Sabrina says: Pregnant woman should think twice before getting their nails done in a nail salon; at least one study has also shown that pregnant women who work or regularly visit nail salons may be putting their fetus’ brain development at risk due to the chemical solvents used.

Nicole Bijlsma is an accomplished naturopath, acupuncturist and building biologist. She adds: Pregnant women, asthmatics and children should all avoid nail polish and removers. Pregnant women – or more importantly the developing foetus – is uniquely susceptible to the hormone disrupting chemicals typically found in nail salons as they go through critical windows of development. This enhances their susceptibility to learning and behaviour disorders, reproductive problems later in life, and breast and testicular cancers. Remember with hormone disrupting chemicals the lower the level of exposure the better. For this reason, nail polish should be avoided in babies and children.

7. but kids can be in on the action…

Irene: For kids I love the newly launched Australian brand Pure Poppet. This non toxic water based range for little girls comes in 5 bright shades.

8. try some natural nail tricks instead.

Carla Oates has been researching and writing about natural beauty and health for the last ten years and is a great advocate for the organic industry. She says: You can easily rub a rich emollient in the form of a natural balm to a vegetable or nut oil into your nails to help strengthen them. Opt for unrefined oils as they retain their nutrient profile that infuse vital nutrients into the nail and the skin surrounding your nails. Soaking your nails in a silica-rich horsetail infusion may also help strengthen them. Silica can also be a great supplement to take internally for nail health. Oats are very high in silica too – but be sure to soak them before eating.

What to do:

Make your own healing nail oil, a recipe from Carla. It’s healing, strengthening and protective. Rich in omega 3,6 and 9, vitamin E and antioxidants.

nailing it oil


  • 30ml sweet almond oil
  • 20ml camellia seed oil
  • 5 drops lemon essential oil
  • 2 drops carrot seed essential oil
  • 3 drops lavender essential oil

Mix oils together well and put into a 50ml dropper bottle. Massage a few drops into your nails and nail area.

9. dispose of your nail polish safely.

Maria says: Most Councils consider nail polish an environmental toxin and treat it just like paint (because it is!). They suggest you dispose of it through their Household Hazardous Waste programs.

10. know your nails just a little bit more.

I found this stuff interesting…it has little to do with nail polish, but I reckon you’ll want to know it anyway. Consider it an added bonus!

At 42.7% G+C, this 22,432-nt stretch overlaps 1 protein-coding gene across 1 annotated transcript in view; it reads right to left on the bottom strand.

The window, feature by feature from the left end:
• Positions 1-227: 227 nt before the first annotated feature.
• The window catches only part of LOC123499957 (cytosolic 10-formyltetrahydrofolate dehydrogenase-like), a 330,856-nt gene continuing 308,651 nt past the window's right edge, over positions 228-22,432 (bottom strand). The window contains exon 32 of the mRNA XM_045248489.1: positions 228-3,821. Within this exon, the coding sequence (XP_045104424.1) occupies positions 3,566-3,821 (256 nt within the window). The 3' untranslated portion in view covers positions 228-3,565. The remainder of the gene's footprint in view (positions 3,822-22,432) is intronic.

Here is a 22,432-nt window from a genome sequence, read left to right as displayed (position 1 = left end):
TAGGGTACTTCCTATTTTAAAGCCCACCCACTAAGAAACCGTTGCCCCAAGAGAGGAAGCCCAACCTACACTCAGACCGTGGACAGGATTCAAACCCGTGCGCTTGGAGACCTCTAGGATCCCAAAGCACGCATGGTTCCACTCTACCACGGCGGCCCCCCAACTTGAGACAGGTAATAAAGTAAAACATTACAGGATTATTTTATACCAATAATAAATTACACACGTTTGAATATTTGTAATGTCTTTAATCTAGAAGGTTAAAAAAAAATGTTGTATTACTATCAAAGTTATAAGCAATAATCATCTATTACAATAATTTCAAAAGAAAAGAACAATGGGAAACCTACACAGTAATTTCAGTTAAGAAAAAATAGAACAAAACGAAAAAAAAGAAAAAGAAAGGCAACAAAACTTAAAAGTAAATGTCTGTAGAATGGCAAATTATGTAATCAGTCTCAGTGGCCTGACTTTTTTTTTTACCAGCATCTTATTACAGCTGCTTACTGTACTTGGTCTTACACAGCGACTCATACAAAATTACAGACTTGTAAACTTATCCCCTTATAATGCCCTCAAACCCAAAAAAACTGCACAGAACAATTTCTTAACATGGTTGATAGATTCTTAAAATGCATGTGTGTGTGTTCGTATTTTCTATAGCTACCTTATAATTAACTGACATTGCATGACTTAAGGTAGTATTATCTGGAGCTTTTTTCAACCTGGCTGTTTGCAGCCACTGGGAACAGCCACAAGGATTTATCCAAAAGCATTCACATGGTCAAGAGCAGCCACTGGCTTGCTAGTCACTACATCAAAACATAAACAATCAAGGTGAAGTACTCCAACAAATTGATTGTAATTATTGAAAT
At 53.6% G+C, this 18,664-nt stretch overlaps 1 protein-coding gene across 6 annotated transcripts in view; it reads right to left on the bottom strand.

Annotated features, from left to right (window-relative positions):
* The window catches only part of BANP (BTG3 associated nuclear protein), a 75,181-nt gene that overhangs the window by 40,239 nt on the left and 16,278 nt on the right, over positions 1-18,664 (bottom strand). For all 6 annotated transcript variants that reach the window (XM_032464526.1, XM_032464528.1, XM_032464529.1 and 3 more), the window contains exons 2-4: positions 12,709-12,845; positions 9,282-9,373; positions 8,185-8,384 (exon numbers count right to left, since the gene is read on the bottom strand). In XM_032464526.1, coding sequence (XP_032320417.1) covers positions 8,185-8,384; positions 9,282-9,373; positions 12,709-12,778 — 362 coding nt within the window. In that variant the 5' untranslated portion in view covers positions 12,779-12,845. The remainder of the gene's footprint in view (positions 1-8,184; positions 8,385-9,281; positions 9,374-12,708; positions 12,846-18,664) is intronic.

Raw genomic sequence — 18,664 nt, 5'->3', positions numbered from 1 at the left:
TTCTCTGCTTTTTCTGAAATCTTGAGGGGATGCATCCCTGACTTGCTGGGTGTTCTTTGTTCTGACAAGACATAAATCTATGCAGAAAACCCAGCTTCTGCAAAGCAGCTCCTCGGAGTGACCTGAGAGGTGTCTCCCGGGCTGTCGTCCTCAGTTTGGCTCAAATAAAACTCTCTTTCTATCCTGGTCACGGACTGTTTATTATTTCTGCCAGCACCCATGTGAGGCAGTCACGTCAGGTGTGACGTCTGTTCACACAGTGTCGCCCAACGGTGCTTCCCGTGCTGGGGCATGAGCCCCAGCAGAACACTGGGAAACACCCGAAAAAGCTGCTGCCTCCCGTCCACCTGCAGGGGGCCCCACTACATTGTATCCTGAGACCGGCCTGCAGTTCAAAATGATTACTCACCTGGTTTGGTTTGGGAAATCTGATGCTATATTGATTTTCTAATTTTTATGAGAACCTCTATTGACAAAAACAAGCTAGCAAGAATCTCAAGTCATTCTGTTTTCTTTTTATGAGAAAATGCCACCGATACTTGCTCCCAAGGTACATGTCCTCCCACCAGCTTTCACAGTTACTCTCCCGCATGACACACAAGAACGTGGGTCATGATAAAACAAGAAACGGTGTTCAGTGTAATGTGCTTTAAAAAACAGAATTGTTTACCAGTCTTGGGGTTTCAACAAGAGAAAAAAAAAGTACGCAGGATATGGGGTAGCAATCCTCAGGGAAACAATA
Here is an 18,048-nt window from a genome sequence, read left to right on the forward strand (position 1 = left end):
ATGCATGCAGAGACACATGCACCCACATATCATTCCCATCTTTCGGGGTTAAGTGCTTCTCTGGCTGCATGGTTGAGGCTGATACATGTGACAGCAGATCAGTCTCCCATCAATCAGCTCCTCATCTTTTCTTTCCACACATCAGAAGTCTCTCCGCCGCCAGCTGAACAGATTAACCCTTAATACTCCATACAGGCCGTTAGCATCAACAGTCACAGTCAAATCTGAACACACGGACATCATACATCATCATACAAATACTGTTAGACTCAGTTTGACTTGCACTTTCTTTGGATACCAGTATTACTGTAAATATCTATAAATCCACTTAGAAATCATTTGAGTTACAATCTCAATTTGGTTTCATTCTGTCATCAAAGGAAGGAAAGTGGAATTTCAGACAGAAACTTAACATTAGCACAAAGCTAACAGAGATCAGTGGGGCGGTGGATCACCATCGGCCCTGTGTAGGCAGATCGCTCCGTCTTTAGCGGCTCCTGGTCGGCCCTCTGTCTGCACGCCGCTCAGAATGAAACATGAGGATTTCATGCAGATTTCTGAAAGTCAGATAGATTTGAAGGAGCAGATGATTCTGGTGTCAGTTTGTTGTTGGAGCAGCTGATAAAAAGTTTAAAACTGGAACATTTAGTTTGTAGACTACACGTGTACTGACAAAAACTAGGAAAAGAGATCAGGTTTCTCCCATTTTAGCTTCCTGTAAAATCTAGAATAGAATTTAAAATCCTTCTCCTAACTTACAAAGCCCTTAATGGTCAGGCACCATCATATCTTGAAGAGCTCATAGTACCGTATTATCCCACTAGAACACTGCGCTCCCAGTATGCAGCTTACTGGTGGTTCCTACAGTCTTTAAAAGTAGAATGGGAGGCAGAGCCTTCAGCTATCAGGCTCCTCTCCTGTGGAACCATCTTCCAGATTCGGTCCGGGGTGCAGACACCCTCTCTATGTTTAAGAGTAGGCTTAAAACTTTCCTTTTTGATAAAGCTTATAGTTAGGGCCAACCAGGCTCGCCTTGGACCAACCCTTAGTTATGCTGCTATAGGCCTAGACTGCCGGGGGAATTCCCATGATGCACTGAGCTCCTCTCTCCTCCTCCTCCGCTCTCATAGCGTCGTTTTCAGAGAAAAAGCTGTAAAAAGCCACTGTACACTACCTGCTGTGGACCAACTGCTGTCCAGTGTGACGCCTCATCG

The colour of your nails can also give you insight into your health. If you’re intrigued, Carla’s shared a little rundown below:

  • Yellow or white nails can indicate fungus infection.
  • No colour can be a sign of anemia.
  • Purple nails may reflect poor circulation.
  • White spots on the nails often signify a zinc or calcium deficiency (which is interesting as most children I know with attention deficit issues sport many of these on their nails; a study showed that zinc deficiency is found in 66% of children with ADHD).
  • Longditudal ridges on the nails can also be a sign of gut malapsorption and digestive issues.
  • Soft, brittle nails may also be a sign that your body is not receiving enough nutrients.
  • brown spots on the nails that are pitting may reflect a deficiency in vitamin C or folic acid.
  • If the top of your nail is spooned it may signal low B12 and or iron.
  • Nails that split easily can suggest a deficiency in minerals such as copper and magnesium and/or essential fatty acid deficiency.




According to Ecocult at


It happens all the time when you’re trying to be non-toxic. You throw out your evil, no-good, terrible product, and realize your non-toxic replacement is just not as good.

Laundry detergent that doesn’t quite clean as well, eyeliner that barely lines, deodorant that leaves you odorous–they all exists. Good replacements can be found, but you have to do some searching.

(PS. Did you find this review helpful? Get even more sustainable living tips and top-secret info by signing up for EcoCult’s newsletter! EcoCult Everywhere each Tuesday, and EcoCult NYC on Fridays.)

Nail polish is no exception. Many of the ones you know and love–Cover GirlOrly, Sally Hansen (including the nail polish strips), L’OrealSephoraMaybellineWet n’ Wild, Ulta, and O.P.I.–have toxins like dibutyl phthalate, formaldehyde resin, benzophenone, propyl paraben, oxybenzone. You can click on those links to get a list of their ingredients. (Hint: Orly is the worst. Stay far away!) Some lesser-known polishes that claim to be 3-free are even lying, as a 2011 California report found.

Formaldehyde, dibutyl phthalate (DBP), and toluene are the dirty three everyone always talks about, but now new brands of nail polishes have hit the shelves claiming to be 5-free. That includes jettisoning formaldehyde resin and camphor as well. So they are squeaky clean!

Well + Good did a nice roundup of 5-free nail polishes. And Scotch and Priti seem to be dominating the media coverage … but do they work?